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dc.contributor.authorSmith, Louis Virgil
dc.date.accessioned2020-07-22T07:58:01Z
dc.date.available2020-07-22T07:58:01Z
dc.date.issued2020en_US
dc.identifier.urihttp://hdl.handle.net/11343/241561
dc.description© 2020 Louis Virgil Smith
dc.description.abstractThis paper seeks to explore the ways in which loudness is used as a compositional device throughout three different performances by artists Sunn O))), Merzbow and Cat Hope. Section one discusses the concept of loudness as both an acoustic phenomenon, that enhances affective experiences, and as a cultural signifier, in which affirms scene identities that base their music on the use of loudness. This section also examines the literature on the use of loudness in extreme contemporary music in particular. Section two consists of case studies which analyse recordings of recent live performances from Sunn O))), Merzbow and Cat Hope. These analyses via spectrographs discuss the compositional framework of the performances, the performance techniques used, and the technical production of the sound, in relation to the use of extreme volume.en_US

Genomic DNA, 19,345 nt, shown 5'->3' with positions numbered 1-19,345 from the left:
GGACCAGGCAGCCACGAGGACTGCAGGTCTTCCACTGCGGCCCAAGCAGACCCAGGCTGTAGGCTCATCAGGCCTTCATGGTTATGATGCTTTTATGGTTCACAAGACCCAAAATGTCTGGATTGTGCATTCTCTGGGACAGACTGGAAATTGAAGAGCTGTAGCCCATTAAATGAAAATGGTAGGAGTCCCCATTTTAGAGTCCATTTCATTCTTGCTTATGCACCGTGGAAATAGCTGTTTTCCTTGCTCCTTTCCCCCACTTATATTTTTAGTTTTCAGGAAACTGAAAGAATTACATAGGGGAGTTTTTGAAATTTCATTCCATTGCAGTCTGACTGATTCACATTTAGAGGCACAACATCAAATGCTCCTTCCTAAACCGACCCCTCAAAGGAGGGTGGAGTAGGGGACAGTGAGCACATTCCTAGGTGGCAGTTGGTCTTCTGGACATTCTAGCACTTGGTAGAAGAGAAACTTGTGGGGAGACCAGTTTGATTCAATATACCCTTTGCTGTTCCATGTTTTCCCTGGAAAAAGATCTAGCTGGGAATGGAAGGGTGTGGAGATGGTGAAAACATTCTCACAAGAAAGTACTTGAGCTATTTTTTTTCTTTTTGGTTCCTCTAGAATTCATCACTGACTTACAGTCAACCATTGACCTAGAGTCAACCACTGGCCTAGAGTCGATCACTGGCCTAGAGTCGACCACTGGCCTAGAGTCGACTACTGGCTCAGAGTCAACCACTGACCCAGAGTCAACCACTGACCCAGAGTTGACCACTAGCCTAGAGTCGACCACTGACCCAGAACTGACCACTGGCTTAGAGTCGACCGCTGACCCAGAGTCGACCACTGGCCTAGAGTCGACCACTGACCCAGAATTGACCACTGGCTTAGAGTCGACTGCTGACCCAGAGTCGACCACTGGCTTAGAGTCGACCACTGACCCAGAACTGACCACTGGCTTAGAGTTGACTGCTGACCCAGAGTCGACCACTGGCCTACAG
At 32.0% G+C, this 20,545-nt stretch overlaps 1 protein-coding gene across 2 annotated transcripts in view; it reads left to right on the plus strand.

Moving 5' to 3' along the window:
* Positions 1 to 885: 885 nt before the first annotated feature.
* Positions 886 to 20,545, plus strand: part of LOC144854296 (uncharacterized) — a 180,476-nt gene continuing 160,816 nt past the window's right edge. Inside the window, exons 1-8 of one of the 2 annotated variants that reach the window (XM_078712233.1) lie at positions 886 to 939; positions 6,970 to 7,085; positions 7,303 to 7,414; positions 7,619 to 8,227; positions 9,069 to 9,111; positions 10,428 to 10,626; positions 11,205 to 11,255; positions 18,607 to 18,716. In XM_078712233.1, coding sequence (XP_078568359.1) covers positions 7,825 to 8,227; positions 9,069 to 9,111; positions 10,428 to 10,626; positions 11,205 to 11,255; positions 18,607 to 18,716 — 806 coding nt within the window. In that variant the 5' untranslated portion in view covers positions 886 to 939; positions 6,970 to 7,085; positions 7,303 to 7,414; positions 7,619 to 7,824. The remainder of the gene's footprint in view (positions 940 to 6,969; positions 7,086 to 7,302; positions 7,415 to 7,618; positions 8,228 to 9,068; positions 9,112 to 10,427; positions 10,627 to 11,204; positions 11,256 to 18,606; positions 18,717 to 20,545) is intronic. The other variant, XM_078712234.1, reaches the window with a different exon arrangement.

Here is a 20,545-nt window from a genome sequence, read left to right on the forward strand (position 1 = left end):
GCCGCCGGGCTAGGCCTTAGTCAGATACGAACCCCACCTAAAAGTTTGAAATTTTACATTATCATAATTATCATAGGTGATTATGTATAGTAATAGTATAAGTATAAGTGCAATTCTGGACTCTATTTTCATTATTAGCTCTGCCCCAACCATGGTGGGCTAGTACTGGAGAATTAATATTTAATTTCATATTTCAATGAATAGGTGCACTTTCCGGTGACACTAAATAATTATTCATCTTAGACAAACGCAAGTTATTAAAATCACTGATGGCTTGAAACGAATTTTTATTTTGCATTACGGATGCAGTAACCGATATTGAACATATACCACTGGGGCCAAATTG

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dc.subjectLoudnessen_US
dc.subjectExtreme Contemporary Musicen_US
dc.subjectSpectrographsen_US
dc.subjectMerzbowen_US
dc.subjectSunn O)))en_US
dc.subjectCat Hope.en_US
dc.titleMaximum volume yields maximum results: loudness as a compositional device in extreme contemporary musicen_US
dc.typeHonours thesisen_US
melbourne.affiliation.departmentSchool of Contemporary Music
melbourne.affiliation.facultyFine Arts and Music
melbourne.thesis.supervisornameTochka, Nicholas
melbourne.contributor.authorSmith, Louis Virgil
melbourne.accessrightsOnly available to University of Melbourne staff and students, login required


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